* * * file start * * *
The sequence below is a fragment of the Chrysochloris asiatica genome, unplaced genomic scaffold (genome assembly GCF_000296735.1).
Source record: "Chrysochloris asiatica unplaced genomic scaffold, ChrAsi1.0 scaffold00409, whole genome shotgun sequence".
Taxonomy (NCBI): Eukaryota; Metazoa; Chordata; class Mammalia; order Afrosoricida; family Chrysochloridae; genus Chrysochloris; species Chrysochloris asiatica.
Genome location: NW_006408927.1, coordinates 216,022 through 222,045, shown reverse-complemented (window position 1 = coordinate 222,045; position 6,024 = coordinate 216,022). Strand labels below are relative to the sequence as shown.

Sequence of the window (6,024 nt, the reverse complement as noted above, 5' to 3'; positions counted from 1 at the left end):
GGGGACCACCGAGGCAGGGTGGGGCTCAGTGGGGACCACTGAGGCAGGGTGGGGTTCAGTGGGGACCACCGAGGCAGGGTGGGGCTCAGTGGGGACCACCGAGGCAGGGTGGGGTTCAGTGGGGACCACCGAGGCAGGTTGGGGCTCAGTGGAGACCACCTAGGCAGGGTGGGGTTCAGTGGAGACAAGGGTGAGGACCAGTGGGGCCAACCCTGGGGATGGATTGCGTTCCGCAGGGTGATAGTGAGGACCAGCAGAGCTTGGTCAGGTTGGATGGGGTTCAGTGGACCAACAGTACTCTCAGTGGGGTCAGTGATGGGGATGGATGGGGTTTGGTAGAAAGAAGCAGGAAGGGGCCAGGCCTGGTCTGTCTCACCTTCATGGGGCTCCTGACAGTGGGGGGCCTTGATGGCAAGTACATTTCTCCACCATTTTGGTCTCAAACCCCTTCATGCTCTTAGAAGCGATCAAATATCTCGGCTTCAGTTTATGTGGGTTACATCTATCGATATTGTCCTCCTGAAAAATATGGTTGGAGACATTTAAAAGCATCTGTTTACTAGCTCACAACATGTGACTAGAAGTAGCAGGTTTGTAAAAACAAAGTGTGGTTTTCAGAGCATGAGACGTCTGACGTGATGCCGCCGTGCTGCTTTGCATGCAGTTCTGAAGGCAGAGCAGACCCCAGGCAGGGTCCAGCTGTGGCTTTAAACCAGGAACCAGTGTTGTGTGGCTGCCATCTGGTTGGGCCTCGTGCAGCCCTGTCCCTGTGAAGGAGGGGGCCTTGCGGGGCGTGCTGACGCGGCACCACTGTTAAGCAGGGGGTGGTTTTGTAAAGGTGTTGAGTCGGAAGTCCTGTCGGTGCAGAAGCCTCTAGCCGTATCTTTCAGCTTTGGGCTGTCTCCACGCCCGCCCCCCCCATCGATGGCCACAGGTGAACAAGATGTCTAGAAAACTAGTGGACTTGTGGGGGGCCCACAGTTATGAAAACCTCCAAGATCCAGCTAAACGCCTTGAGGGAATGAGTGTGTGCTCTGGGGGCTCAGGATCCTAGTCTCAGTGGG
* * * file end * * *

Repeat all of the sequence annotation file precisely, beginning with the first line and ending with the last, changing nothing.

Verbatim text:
The sequence below is a fragment of the Chrysochloris asiatica genome, unplaced genomic scaffold (genome assembly GCF_000296735.1).
Source record: "Chrysochloris asiatica unplaced genomic scaffold, ChrAsi1.0 scaffold00409, whole genome shotgun sequence".
Taxonomy (NCBI): Eukaryota; Metazoa; Chordata; class Mammalia; order Afrosoricida; family Chrysochloridae; genus Chrysochloris; species Chrysochloris asiatica.
Genome location: NW_006408927.1, coordinates 216,022 through 222,045, shown reverse-complemented (window position 1 = coordinate 222,045; position 6,024 = coordinate 216,022). Strand labels below are relative to the sequence as shown.

Sequence of the window (6,024 nt, the reverse complement as noted above, 5' to 3'; positions counted from 1 at the left end):
GGGGACCACCGAGGCAGGGTGGGGCTCAGTGGGGACCACTGAGGCAGGGTGGGGTTCAGTGGGGACCACCGAGGCAGGGTGGGGCTCAGTGGGGACCACCGAGGCAGGGTGGGGTTCAGTGGGGACCACCGAGGCAGGTTGGGGCTCAGTGGAGACCACCTAGGCAGGGTGGGGTTCAGTGGAGACAAGGGTGAGGACCAGTGGGGCCAACCCTGGGGATGGATTGCGTTCCGCAGGGTGATAGTGAGGACCAGCAGAGCTTGGTCAGGTTGGATGGGGTTCAGTGGACCAACAGTACTCTCAGTGGGGTCAGTGATGGGGATGGATGGGGTTTGGTAGAAAGAAGCAGGAAGGGGCCAGGCCTGGTCTGTCTCACCTTCATGGGGCTCCTGACAGTGGGGGGCCTTGATGGCAAGTACATTTCTCCACCATTTTGGTCTCAAACCCCTTCATGCTCTTAGAAGCGATCAAATATCTCGGCTTCAGTTTATGTGGGTTACATCTATCGATATTGTCCTCCTGAAAAATATGGTTGGAGACATTTAAAAGCATCTGTTTACTAGCTCACAACATGTGACTAGAAGTAGCAGGTTTGTAAAAACAAAGTGTGGTTTTCAGAGCATGAGACGTCTGACGTGATGCCGCCGTGCTGCTTTGCATGCAGTTCTGAAGGCAGAGCAGACCCCAGGCAGGGTCCAGCTGTGGCTTTAAACCAGGAACCAGTGTTGTGTGGCTGCCATCTGGTTGGGCCTCGTGCAGCCCTGTCCCTGTGAAGGAGGGGGCCTTGCGGGGCGTGCTGACGCGGCACCACTGTTAAGCAGGGGGTGGTTTTGTAAAGGTGTTGAGTCGGAAGTCCTGTCGGTGCAGAAGCCTCTAGCCGTATCTTTCAGCTTTGGGCTGTCTCCACGCCCGCCCCCCCCATCGATGGCCACAGGTGAACAAGATGTCTAGAAAACTAGTGGACTTGTGGGGGGCCCACAGTTATGAAAACCTCCAAGATCCAGCTAAACGCCTTGAGGGAATGAGTGTGTGCTCTGGGGGCTCAGGATCCTAGTCTCAGTGGG